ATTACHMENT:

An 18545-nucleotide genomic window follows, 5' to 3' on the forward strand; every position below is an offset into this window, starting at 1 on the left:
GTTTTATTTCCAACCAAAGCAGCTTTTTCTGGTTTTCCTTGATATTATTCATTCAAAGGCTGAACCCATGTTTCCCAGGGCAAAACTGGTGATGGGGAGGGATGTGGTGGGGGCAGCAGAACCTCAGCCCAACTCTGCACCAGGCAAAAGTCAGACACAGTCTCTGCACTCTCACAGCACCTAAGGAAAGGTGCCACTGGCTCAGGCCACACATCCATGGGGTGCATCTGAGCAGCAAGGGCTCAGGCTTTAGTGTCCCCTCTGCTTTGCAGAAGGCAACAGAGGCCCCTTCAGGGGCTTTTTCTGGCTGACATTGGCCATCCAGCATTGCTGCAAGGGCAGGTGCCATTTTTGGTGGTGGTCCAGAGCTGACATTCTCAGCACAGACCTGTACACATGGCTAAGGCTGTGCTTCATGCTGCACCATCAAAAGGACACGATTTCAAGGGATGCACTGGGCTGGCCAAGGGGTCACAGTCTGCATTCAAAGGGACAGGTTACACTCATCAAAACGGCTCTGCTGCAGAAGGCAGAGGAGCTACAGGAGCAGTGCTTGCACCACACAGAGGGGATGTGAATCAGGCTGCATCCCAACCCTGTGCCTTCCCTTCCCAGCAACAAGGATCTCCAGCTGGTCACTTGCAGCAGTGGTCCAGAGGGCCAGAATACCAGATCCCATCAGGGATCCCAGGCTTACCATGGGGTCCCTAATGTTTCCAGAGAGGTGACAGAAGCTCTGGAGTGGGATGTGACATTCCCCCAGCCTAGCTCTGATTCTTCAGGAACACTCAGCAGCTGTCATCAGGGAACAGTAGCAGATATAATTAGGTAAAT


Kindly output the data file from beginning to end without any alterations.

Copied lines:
An 18545-nucleotide genomic window follows, 5' to 3' on the forward strand; every position below is an offset into this window, starting at 1 on the left:
GTTTTATTTCCAACCAAAGCAGCTTTTTCTGGTTTTCCTTGATATTATTCATTCAAAGGCTGAACCCATGTTTCCCAGGGCAAAACTGGTGATGGGGAGGGATGTGGTGGGGGCAGCAGAACCTCAGCCCAACTCTGCACCAGGCAAAAGTCAGACACAGTCTCTGCACTCTCACAGCACCTAAGGAAAGGTGCCACTGGCTCAGGCCACACATCCATGGGGTGCATCTGAGCAGCAAGGGCTCAGGCTTTAGTGTCCCCTCTGCTTTGCAGAAGGCAACAGAGGCCCCTTCAGGGGCTTTTTCTGGCTGACATTGGCCATCCAGCATTGCTGCAAGGGCAGGTGCCATTTTTGGTGGTGGTCCAGAGCTGACATTCTCAGCACAGACCTGTACACATGGCTAAGGCTGTGCTTCATGCTGCACCATCAAAAGGACACGATTTCAAGGGATGCACTGGGCTGGCCAAGGGGTCACAGTCTGCATTCAAAGGGACAGGTTACACTCATCAAAACGGCTCTGCTGCAGAAGGCAGAGGAGCTACAGGAGCAGTGCTTGCACCACACAGAGGGGATGTGAATCAGGCTGCATCCCAACCCTGTGCCTTCCCTTCCCAGCAACAAGGATCTCCAGCTGGTCACTTGCAGCAGTGGTCCAGAGGGCCAGAATACCAGATCCCATCAGGGATCCCAGGCTTACCATGGGGTCCCTAATGTTTCCAGAGAGGTGACAGAAGCTCTGGAGTGGGATGTGACATTCCCCCAGCCTAGCTCTGATTCTTCAGGAACACTCAGCAGCTGTCATCAGGGAACAGTAGCAGATATAATTAGGTAAAT